ARMA is small but significant piece of Ukraine’s anti-corruption jigsaw

March 02, 2017

This op-ed by EUAM Head of Mission, Kestutis Lancinskas was originally published in Ukrainska Pravda on 1 March 2017.

The imminent announcement by the Asset Recovery and Management Agency (ARMA) of a competition for the recruitment of 25 staff members is good news for Ukraine and its fight against corruption. Over the coming months, ARMA will be building the foundations of the organisation and the selection of staff members is central to this.

For its part, the European Union has now stepped up its support for Ukraine’s fight against corruption. Indeed, support for the institutional development of ARMA will be one of the priorities of the EU Anti-Corruption Initiative in Ukraine (EUACI), so far the largest EU-funded project (€16.3 million) in the area of anti-corruption that is being implemented by DANIDA and that began operations last December. The European Union Advisory Mission Ukraine (EUAM) will be working in close coordination with EUACI so that support for the new agency is optimised – EUAM is ready to support ARMA to the fullest of our ability.

I appreciate that many Ukrainian citizens may not yet understand the functions of ARMA, and are rather more concerned by more immediate issues – they want to see tangible results and corrupt officials brought to justice. ARMA, however, is a key piece in the anti-corruption jigsaw. Together with the National Anti-Corruption Bureau (NABU), the Special Anti-Corruption Prosecutor’s Office (SAPO), and the National Agency for the Prevention of Corruption (NAPC), ARMA is one of Ukraine’s new agencies tasked to tackle corruption. It is central to the country’s reform efforts, and it will need the support of both government and the general public to develop into an independent, effective, agency. 

ARMA is a brand new agency, a central executive authority that answers to the Cabinet of Ministers. Its task is two-fold: to trace stolen or ill-gained assets and detect where they are being hidden; and to manage assets that have been confiscated. An effective ARMA will ensure that money stolen from the Ukrainian people is restored to the state budget. The size of the challenge facing ARMA is clearly huge, because this type of work is new for Ukraine, and in particular because the effectiveness of ARMA is so closely linked to the progress of Ukrainian law-enforcement agencies.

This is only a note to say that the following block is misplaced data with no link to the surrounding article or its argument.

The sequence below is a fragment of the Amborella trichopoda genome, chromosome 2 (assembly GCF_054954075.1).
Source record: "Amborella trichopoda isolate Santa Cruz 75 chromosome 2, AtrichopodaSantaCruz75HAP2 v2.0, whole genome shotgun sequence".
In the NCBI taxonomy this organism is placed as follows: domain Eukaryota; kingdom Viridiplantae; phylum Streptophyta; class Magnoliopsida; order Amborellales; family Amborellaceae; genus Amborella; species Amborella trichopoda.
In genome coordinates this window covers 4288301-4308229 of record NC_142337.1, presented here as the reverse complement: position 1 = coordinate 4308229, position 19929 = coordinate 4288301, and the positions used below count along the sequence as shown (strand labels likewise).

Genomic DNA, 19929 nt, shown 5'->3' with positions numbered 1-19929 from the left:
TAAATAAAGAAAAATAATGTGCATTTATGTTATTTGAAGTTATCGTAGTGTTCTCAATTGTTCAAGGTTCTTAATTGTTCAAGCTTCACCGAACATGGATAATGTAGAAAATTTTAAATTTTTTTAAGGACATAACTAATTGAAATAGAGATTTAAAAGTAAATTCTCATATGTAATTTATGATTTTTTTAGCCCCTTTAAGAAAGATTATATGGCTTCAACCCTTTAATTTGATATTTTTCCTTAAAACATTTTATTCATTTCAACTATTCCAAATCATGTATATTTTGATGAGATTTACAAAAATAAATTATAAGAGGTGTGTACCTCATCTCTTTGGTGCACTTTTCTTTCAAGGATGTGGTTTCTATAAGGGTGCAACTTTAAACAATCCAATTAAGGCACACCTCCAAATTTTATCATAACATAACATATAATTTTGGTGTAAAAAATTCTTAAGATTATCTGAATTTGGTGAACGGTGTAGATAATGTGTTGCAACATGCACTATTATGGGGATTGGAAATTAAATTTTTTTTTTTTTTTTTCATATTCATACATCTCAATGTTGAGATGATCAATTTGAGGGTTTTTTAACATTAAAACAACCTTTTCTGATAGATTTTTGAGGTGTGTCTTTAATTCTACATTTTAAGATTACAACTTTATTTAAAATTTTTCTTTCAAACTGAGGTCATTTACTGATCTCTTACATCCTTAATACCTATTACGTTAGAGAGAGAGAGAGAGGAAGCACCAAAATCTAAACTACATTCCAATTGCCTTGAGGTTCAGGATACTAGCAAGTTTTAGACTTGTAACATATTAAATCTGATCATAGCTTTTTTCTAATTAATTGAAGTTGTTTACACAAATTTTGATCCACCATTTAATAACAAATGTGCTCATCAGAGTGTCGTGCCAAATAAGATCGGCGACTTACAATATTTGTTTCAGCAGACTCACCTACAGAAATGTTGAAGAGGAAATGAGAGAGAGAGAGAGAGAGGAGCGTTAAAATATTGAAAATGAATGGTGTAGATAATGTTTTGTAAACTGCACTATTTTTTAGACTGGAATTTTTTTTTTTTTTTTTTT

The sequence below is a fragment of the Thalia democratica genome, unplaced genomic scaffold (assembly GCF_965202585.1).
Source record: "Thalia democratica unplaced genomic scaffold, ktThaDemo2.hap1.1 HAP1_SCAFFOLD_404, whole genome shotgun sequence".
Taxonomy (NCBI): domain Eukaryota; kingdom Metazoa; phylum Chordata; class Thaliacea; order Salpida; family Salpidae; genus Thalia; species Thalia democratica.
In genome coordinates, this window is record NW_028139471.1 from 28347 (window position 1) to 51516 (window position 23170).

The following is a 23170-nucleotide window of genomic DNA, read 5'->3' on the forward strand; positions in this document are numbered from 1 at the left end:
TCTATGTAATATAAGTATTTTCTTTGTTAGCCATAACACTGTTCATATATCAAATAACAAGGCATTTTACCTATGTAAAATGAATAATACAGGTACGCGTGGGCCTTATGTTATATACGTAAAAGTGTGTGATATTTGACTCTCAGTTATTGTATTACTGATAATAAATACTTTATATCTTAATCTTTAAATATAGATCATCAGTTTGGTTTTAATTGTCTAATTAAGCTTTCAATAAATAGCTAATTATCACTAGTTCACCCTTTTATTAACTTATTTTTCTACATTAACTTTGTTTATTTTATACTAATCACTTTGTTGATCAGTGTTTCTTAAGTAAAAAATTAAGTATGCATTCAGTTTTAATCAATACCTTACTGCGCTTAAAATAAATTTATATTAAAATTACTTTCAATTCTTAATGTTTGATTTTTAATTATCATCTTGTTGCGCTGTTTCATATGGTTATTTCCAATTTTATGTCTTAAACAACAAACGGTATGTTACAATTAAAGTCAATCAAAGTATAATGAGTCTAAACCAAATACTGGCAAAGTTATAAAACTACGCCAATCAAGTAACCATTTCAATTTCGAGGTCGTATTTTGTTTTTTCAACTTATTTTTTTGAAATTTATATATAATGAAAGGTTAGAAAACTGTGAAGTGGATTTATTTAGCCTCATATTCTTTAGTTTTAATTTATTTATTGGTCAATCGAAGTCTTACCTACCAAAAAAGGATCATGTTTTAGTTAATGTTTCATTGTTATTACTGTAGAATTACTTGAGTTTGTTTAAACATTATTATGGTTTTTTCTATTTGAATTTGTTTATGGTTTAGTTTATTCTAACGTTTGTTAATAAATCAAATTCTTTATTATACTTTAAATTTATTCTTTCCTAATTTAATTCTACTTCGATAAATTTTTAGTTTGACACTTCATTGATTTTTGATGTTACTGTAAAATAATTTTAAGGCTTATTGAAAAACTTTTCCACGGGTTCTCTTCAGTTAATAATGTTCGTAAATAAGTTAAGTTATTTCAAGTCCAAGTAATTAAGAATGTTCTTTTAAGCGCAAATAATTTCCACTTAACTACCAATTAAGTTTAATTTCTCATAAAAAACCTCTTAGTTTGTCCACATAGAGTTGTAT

To take just one example, ARMA is not likely to succeed unless NABU also succeeds. This is because NABU is investigating the same people whose assets ARMA must trace and manage. EUAM believes that the best way for Ukraine’s anti-corruption agencies to succeed is through full independence, by being fully resourced, and through proper cooperation and coordination with other agencies. Any institutional rivalry between agencies will compromise the fight against corruption. It is encouraging that NABU has already given assistance to ARMA, passing on some of the lessons it has learnt since its own baptism just two years ago. Looking further down the road, EUAM and other international partners look forward to the establishment of the High Anti-Corruption Court as soon as possible.

In the initial stages of operation, international support for ARMA will be crucial. The agency is already reaching out to other similar agencies in the European Union, and EUAM is doing everything it can to facilitate this. Some context is needed here – even in the European Union, asset recovery and management is a relatively recent and fast-evolving branch of law-enforcement. It is a unique exercise that requires a high level of expertise that relies heavily on domestic coordination and international cooperation. Looking ahead, a top priority for ARMA will be to learn from the experiences of asset recovery and management agencies in the EU. 

EUAM believes that the fight against corruption requires continued political will and commitment to tackle it. Although the creation of ARMA and the other anti-corruption agencies is commendable, corruption is still pervasive in Ukrainian society and reforms need to be accelerated.

The frustration of the general public is understandable. Ukrainian citizens are tired of corruption, and fed up with the negative impact endemic corruption has on their daily lives. However, expectations should also be realistic. We must remember that in EU countries that underwent deep reforms – such as Poland and Lithuania – it took several years for anti-corruption agencies there to deliver results. Perspective is needed, because not so long ago, ARMA and the other anti-corruption agencies didn’t even exist in Ukraine. 

As I said, international support will be critical. EUAM is already in close contact with ARMA’s leadership and we have agreed on a range of support activities over the months ahead. EUAM observed the selection process of the Head of ARMA, Mr Anton Yanchuk, and we will soon be providing support in areas such as human resources, network building, and strategic communications.  

Everybody wants the same end result – a reduction in corruption and an increase in prosperity, for all Ukrainians. To that end, the establishment of ARMA is a small but significant victory on Ukraine’s journey of reform.